“Even if you are happening, every so often, to get some appetizing-looking images, there is something to being able to tell the overall story of your restaurant,” Joanie says. “Anyone who’s going to have an effective Instagram platform, you need to have a cohesive look to your page. The really effective folks on Instagram, you’ll notice, it’s a very cohesive message throughout all those images.”

Instagram-focused restaurants can amass tens of thousands of followers, hundreds of likes on every post, and shoutouts on websites like Vogue, Food Network, and TIME.

“Now, to be competitive, in order for your content to compete, you have to have quality images that are properly composed, well-lit, and properly balanced in terms of color so that people stop and take notice. And not just general stock photography, but photography that tells a story,” Joanie tells us.

A photo posted by Joanie Simon (@joanie.simon) on

In a society increasingly concerned about authenticity, stock photography probably won’t be enough for consumers. They either won’t believe the story you’re trying to tell, or they’ll feel betrayed when the food you serve doesn’t look like what you advertised. The latter issue is reminiscent of food marketing photography, where what’s advertised can be so overproduced that the product actually given to the customer doesn’t live up to expectations.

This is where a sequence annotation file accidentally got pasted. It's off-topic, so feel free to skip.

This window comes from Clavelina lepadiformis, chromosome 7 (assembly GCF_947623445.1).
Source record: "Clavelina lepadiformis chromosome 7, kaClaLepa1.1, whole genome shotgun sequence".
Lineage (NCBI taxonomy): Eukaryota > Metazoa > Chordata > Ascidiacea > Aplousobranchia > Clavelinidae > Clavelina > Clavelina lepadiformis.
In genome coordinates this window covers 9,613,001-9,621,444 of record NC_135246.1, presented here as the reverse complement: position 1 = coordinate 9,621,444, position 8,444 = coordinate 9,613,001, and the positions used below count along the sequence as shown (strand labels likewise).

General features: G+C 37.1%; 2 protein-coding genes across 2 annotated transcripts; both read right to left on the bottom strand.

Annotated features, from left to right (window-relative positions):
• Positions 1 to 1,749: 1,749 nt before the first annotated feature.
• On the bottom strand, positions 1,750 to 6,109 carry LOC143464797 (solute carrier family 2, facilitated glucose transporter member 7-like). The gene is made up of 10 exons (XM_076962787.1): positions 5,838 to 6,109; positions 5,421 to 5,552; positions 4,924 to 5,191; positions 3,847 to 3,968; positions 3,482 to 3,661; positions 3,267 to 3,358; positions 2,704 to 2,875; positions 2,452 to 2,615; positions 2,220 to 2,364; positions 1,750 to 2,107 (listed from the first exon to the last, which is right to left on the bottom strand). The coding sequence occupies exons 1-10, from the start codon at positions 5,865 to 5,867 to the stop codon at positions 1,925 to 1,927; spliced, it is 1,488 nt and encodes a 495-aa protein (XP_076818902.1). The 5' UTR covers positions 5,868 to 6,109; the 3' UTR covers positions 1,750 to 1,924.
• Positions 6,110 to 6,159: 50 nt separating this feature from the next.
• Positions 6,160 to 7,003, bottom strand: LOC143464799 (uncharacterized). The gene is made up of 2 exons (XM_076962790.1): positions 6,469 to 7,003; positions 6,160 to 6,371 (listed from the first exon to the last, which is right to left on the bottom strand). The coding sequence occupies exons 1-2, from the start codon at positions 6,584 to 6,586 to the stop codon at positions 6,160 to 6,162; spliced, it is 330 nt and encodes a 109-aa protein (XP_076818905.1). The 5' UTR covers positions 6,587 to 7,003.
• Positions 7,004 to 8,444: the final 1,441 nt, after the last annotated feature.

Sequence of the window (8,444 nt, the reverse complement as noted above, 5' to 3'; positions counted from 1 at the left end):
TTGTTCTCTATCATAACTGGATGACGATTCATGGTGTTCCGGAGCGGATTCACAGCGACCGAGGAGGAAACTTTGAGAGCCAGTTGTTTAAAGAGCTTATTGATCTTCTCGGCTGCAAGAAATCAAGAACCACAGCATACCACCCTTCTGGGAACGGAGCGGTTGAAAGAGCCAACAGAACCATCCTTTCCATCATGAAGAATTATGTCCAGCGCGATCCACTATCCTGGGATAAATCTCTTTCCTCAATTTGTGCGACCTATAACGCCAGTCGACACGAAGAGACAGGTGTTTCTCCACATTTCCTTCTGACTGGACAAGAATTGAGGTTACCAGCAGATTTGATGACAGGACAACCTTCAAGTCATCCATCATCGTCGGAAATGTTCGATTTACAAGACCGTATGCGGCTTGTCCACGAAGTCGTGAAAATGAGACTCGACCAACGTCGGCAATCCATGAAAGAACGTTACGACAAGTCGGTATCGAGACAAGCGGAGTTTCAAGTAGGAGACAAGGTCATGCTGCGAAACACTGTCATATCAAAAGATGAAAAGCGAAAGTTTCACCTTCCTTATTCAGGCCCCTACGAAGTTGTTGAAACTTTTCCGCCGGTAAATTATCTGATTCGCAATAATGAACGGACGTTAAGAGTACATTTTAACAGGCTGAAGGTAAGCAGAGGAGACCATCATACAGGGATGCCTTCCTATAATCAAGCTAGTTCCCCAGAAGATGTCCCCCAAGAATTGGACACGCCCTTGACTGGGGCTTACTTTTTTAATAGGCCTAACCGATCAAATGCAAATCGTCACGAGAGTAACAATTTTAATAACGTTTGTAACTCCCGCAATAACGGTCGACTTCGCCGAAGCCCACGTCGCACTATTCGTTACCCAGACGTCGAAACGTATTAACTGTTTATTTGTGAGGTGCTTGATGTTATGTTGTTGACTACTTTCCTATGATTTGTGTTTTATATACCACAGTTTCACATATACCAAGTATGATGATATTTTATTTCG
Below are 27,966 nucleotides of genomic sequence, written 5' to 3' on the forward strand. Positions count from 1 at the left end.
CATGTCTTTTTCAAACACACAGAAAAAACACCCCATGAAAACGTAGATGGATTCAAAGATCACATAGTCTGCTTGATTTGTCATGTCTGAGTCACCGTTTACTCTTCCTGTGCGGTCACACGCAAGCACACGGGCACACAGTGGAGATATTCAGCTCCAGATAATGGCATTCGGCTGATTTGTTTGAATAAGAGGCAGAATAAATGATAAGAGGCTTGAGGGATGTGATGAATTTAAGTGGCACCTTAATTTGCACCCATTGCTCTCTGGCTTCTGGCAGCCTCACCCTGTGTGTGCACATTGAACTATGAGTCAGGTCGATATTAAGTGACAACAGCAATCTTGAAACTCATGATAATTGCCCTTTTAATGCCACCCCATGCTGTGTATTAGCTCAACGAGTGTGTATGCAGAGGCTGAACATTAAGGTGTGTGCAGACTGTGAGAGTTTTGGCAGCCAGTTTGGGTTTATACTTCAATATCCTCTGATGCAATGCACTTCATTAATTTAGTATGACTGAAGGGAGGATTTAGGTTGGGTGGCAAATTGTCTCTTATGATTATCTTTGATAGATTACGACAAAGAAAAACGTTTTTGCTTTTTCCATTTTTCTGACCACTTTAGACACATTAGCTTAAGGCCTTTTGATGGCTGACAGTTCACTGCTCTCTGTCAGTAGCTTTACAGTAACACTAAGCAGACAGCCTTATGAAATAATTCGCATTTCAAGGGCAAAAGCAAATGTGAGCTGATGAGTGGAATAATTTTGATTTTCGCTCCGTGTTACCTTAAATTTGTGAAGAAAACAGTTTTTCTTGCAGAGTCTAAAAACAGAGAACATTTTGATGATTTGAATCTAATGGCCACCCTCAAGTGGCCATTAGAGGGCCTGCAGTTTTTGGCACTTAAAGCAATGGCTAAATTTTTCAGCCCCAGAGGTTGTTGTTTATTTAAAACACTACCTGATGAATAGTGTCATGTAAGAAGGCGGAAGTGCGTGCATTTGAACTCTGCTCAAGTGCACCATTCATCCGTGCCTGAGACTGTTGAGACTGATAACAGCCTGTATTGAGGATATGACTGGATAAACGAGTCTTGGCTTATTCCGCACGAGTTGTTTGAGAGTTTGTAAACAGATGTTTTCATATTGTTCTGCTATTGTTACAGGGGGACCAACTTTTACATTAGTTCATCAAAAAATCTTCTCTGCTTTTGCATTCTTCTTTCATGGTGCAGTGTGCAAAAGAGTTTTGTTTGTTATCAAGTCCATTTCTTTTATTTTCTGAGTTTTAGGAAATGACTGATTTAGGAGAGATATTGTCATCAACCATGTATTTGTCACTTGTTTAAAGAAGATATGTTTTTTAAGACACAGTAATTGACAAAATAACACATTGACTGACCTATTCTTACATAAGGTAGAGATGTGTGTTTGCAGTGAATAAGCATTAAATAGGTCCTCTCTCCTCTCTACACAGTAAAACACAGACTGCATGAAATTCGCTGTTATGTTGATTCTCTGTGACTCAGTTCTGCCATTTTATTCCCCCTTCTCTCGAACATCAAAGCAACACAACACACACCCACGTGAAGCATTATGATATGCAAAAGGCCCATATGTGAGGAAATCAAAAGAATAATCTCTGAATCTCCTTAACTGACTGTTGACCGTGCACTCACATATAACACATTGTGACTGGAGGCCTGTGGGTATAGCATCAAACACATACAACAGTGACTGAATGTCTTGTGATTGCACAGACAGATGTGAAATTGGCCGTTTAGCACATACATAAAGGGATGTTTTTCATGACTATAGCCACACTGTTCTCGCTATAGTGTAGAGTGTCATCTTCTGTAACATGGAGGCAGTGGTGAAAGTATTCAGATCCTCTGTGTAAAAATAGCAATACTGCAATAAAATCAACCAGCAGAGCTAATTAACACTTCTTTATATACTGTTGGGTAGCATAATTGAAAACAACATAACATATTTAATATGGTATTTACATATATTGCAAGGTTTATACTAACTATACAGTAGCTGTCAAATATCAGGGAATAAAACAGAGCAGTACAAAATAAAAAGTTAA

“Ultimately, photography is an artistic medium, so whether you’re a food brand or a restaurant, to be able to tell your story through images is a really powerful way to influence consumers.” Food photography allows your restaurant to connect with returning and potential customers, but it’s also an extension of your branding, which establishes your restaurant’s identity and helps it stand out in a competitive market. By posting appealing pictures of food that have been thoughtfully planned, you can engage with customers and make an impression – one they’ll remember the next time they’re deciding where to eat.

Joanie summarized it like this: “Having good images is great, but having bad images is the worst. People don’t really notice the images when they’re good sometimes, when it’s a cohesive part of the larger message. But when they’re bad, it really stands out.”

You can see more of Joanie Simon’s work by viewing her photography portfolio, visiting her Facebook and Instagram pages, or subscribing to her YouTube channel.

Ariana Keller
Ariana Keller

Ariana Keller was raised on the banks of the Chattahoochee River in south Alabama, where she learned to fish and love football. She moved to Knoxville with her family when she was 12 and later graduated from the University of Tennessee with a degree in English. Passionate about Marvel Comics, Critical Role, and all things geeky, she spends her free time playing tabletop and video games, collecting beer caps from craft breweries around the country, and passionately rooting for mediocre sports teams. She is an advocate for animal rescue and lives in Knoxville with her husband and their two adopted pets: a hound dog named Beau and a Maine Coon mix named Vesper.